Shanghai consulting trip – how not to book plane tickets
This was one of the most fun and valuable experiences of my whole program. For this subject, we partnered with an Australian company who was looking to enter the Chinese market. The subject centred around a nine-day research trip to Shanghai. During the lead up, we covered topics such as doing business in China and market entry strategies.
Our group partnered with an Australian four-wheel drive parts manufacturer and distributor, who had built a strong reputation in the industry for very reliable high performance aftermarket parts. In particular, they had great success in the resources sector in Australia. The company was also making strong inroads in the United States and Europe, and had previously attempted to enter the Chinese market with limited success. Given my work background I was highly interested in this company!
We researched potential entry options for the company based on their products and the Chinese market. Leading up to the trip we focused on getting to know the company whilst building leads in China. As with any business, and in particular in China, relationships are critical. Our contacts were very helpful, and often steered us to new contacts. Our network even led us to a trip to Beijing.
Beijing was an adventure in itself
The night before we all arrived into Shanghai, weary after much travel but also excited. After arriving we proceeded to plan out our next few days. Our group was one of about six groups in the class. We decided we would divide and conquer. Rishi, Linzie, Adam and I would go to Beijing whilst Doreen, Abi and Manish would stay for meetings in Shanghai.
Simple plan… book flights to Beijing, book a hotel, travel to Beijing, have the meeting, take some obligatory selfie photos and return with much achieved. Lesson one, it was not so simple to get a flight.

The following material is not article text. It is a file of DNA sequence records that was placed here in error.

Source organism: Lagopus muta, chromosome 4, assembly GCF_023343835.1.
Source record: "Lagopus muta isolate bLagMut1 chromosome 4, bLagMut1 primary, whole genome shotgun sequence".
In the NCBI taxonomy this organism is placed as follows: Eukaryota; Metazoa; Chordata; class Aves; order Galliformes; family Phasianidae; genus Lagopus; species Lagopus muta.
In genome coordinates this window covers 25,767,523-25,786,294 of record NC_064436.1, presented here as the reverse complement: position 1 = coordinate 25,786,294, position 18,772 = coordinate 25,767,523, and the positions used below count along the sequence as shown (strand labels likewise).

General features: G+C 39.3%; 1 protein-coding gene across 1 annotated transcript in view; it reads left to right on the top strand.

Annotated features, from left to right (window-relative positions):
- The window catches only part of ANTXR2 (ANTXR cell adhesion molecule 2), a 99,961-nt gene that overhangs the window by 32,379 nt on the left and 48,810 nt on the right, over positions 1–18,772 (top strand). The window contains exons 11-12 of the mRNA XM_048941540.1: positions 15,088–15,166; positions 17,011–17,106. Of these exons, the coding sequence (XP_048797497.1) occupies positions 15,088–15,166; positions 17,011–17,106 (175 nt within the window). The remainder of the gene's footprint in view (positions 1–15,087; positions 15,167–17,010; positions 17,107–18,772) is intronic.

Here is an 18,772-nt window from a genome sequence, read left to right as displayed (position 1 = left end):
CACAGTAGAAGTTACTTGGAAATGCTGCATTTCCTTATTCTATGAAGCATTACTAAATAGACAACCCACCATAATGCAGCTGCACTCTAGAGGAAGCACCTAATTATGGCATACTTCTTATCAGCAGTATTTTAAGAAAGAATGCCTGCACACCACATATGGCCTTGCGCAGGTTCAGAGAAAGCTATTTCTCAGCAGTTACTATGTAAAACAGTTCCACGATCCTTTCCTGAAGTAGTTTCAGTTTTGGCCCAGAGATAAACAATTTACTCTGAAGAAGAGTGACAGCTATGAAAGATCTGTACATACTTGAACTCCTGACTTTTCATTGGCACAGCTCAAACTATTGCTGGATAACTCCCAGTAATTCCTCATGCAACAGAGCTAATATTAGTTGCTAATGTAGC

It appeared that all flights were booked.
Surely in a country of one-billion people there would be numerous flights between its two biggest cities, two hours apart by plane?! No problem, let’s enlist the help of the friendly hotel staff. The hotel staff understood our predicament and flew into action checking websites… hmm, same issue. Never fear however as the concierge had his own personal phone line to the airlines, as any good concierge should!
After much back and forth (approximately two hours’ worth, this saga had now gone for about four hours) the concierge managed to book us some seats the next morning.
Now we just had to pay on someone’s credit card.
Lesson two, the only acceptable credit cards were the ones that had UnionPay capability. Naturally, as the theme of the night had gone, none of us had such a card. It was about 1am so everyone’s attention span was dropping rapidly after a long day of travel. The half of the group who were staying in Shanghai had long gone to bed claiming that not all team work requires all members present. At this point we witnessed some amazing negotiation abilities as Linzie and Adam convinced the concierge to pay for the tickets on his personal card and we would pay him in cash immediately.
Very reluctantly the concierge did this, how about that for customer service, and we happily went off to bed a mere five hours after first attempting to book four domestic plane tickets.
This subject was an eye opener in many ways. I’ll take away the incredible friendships that were formed with my team; the learnings of how to (or not) do business in China; and perspective about the impact of globalisation on this amazing country.
You hear a lot about the progress of China but it isn’t until you see the huge sky scrapers, highways that go on forever, shopping malls that look like mini cities and the nonstop hustle and bustle, all contrasted by the simplicity of street food and traditional lanterns that it begins to sink in.
As awe inspiring as all of this is to experience, equally sobering is seeing the growing divide between the “haves” and “have not’s”. This is very obvious with shanty towns and homelessness increasing, against a backdrop of thick smog in the air.
An endless stream of companies and industries are justifiably trying to enter this burgeoning market seeking their part of a ‘pot of gold’ – we should remember that this is not without its own unique challenges and consequences on the country and its people though.
What eye opening learning experiences have you had?
In my next instalment, I will explore what it was like going on student exchange… as a Masters student.
About the Author
Aaron YEAK is a highly motivated professional with a passion for business, social entrepreneurship and travel. He completed his MBA at the University of Melbourne’s Melbourne Business School in 2016 and is currently writing a book about his experience. He has extensive professional experience across sports administration, event management, and management consulting, covering fitness, motor sport, retail, energy and utilities, logistics, construction and health care. Aaron believes in the global influence of this generation to create positive change and impact via social enterprise, business and the values of sport.